Most European languages, and many others, have a T-V distinction (from the Latin pronouns tu and vos). Languages such as modern English have no morphosyntactic T–V distinction. When translating from English to a T-V language, the translator must decide which second-person form the reader would deem the more appropriate in a given situation. When translating Discogs site content, it is recommended that you use the more formal form in most cases. If you are translating a string in which you think the more informal form of address would be more appropriate, please discuss the situation with other translators in the Discogs i18n Group.


    What does it mean when a string has a “one” and “other” view?

    You may notice that some strings have a “one” or “other” tab below the string. This is Transifex’s way of displaying pluralized variations of the same string.

    For example, here is a singular string under the “one” tab:

    And here is a plural string under the “other” tab:

    A translator should supply a singular translation under the “one” tab, and a pluralized translation under the “other” tab.

    If you are interested in viewing a list of these type of translations, you can search Transifex strings for “pluralized: yes”.


    Why does the Discogs.com project have two different resource files?

    You may notice that there are two resources in the Discogs.com Localization Project:

    They are simply split up for the convenience of integrating them back into the site. When working on the Discogs.com Localization Project, if you navigate via Languages rather than Resources, you can select “All Resources”.


    What is Transifex Live?

    Most Discogs Transifex projects are file-based projects, but we also use “Transifex Live” for certain projects. The Transifex Live projects have a cloud icon, rather than a file-folder icon:

    Transifex Live allows translators to actually see most strings within the original context of the website! There are actually two different ways you can add translations to a Transifex Live project.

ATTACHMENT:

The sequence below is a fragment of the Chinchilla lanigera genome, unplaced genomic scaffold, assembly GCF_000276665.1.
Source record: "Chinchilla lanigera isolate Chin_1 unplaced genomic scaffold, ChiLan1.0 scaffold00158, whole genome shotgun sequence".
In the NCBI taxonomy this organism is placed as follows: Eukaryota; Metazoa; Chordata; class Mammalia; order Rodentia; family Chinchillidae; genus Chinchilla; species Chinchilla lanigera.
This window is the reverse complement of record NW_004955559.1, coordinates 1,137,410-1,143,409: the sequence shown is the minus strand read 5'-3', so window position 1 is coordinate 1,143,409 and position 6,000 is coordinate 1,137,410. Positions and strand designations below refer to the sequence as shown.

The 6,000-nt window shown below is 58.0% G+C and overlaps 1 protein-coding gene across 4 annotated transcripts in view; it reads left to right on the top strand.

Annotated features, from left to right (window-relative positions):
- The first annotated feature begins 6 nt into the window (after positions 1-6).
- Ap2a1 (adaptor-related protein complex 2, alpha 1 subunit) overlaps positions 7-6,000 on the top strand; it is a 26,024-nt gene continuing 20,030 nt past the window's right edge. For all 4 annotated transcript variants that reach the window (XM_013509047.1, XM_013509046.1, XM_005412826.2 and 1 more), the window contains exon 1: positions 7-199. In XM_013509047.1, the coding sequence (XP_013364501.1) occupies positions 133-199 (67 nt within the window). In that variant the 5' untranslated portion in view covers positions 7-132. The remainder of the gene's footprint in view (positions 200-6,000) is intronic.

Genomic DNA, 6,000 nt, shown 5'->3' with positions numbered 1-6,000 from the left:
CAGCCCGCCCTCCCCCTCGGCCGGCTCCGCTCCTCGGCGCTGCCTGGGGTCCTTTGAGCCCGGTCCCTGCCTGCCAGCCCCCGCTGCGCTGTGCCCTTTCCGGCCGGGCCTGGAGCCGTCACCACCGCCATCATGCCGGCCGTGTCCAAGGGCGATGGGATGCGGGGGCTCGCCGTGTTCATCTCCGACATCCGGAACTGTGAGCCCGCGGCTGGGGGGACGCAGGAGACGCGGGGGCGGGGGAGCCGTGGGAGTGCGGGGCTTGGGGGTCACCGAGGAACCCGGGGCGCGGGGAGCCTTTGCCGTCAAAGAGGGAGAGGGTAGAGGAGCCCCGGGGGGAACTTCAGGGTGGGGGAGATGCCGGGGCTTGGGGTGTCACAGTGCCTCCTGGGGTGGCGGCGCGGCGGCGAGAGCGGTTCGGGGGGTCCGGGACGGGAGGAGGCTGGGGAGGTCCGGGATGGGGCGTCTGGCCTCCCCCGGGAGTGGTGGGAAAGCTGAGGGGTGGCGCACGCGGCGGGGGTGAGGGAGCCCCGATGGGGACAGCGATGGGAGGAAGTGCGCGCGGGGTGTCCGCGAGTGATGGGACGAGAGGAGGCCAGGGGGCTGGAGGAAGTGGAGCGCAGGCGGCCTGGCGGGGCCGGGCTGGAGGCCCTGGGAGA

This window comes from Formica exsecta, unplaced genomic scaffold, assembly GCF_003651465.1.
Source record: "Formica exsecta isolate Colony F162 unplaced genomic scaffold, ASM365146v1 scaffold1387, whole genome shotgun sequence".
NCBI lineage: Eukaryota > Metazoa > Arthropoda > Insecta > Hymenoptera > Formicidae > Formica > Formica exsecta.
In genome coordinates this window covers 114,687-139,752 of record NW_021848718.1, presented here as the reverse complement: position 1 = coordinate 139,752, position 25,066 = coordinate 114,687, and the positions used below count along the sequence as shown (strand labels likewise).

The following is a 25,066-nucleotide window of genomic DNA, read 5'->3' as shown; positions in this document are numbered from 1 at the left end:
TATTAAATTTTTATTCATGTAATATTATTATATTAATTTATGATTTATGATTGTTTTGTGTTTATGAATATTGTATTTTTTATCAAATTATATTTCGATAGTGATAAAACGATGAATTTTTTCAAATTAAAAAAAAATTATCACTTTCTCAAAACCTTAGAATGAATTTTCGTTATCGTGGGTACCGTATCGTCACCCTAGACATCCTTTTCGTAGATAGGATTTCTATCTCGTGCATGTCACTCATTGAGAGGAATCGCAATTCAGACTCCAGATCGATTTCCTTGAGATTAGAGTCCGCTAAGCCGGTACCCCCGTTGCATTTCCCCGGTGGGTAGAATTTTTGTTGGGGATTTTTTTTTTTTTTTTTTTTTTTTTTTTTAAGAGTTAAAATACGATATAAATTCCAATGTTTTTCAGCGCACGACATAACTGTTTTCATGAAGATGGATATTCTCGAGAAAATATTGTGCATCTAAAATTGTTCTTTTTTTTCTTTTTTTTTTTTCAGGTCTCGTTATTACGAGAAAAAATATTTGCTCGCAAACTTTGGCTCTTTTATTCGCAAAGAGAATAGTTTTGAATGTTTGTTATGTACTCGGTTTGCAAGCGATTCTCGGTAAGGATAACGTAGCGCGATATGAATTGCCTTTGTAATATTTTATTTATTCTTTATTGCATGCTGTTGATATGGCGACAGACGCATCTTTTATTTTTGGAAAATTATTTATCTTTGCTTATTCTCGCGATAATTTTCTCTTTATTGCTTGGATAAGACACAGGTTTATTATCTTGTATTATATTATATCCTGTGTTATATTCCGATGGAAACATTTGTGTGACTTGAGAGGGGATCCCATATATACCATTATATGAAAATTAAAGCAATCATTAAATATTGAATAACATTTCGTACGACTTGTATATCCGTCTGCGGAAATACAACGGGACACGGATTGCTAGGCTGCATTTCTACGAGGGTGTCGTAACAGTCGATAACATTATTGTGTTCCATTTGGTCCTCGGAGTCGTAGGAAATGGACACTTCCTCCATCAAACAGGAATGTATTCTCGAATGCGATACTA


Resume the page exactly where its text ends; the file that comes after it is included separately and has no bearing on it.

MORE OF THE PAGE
Using Transifex Live within the context of the Discogs website:

    Transifex Live lets you translate Discogs in context and get an immediate preview of how the translations will look on the site. Navigate to the project’s associated website and then add this text to the end of the url:


    From here, you can see context, add translations, and immediately see how the page will look with your translations!

    It may take some playing around with to get used to this new approach, but hopefully, it will make translating easier to have the full context visible. Here is the Transifex documentation about translating in context.

    Using Transifex Live inside the Transifex Editor

    Similar to providing translations for file-based projects, you can provide translations from within the standard Transifex Editor. Here is the Transifex documentation about using Transifex Live inside the Transifex Editor.


    When will my translations be utilized?

    Your translations will be reviewed and added to the site as soon as possible. It’s not immediate though, each string will need to be reviewed and then synched with the website code. Here are the basic steps for a string to go from Untranslated to Utilized:

    1. Untranslated: Each time we synchronize Discogs code with Transifex, we push new untranslated strings to Transifex that needs translation.
    2. Translation: content gets translated by Translators and Reviewers.
    3. Review: Reviewers and Discogs Staff check the translations and mark them as “Reviewed”.
    4. Utilized: We sync with Transifex again, and pull all reviewed translations.  At this point, the website will display the new translations that you added. (When translating the Database Guidelines project, the translations are only used once 100% of the resource is translated).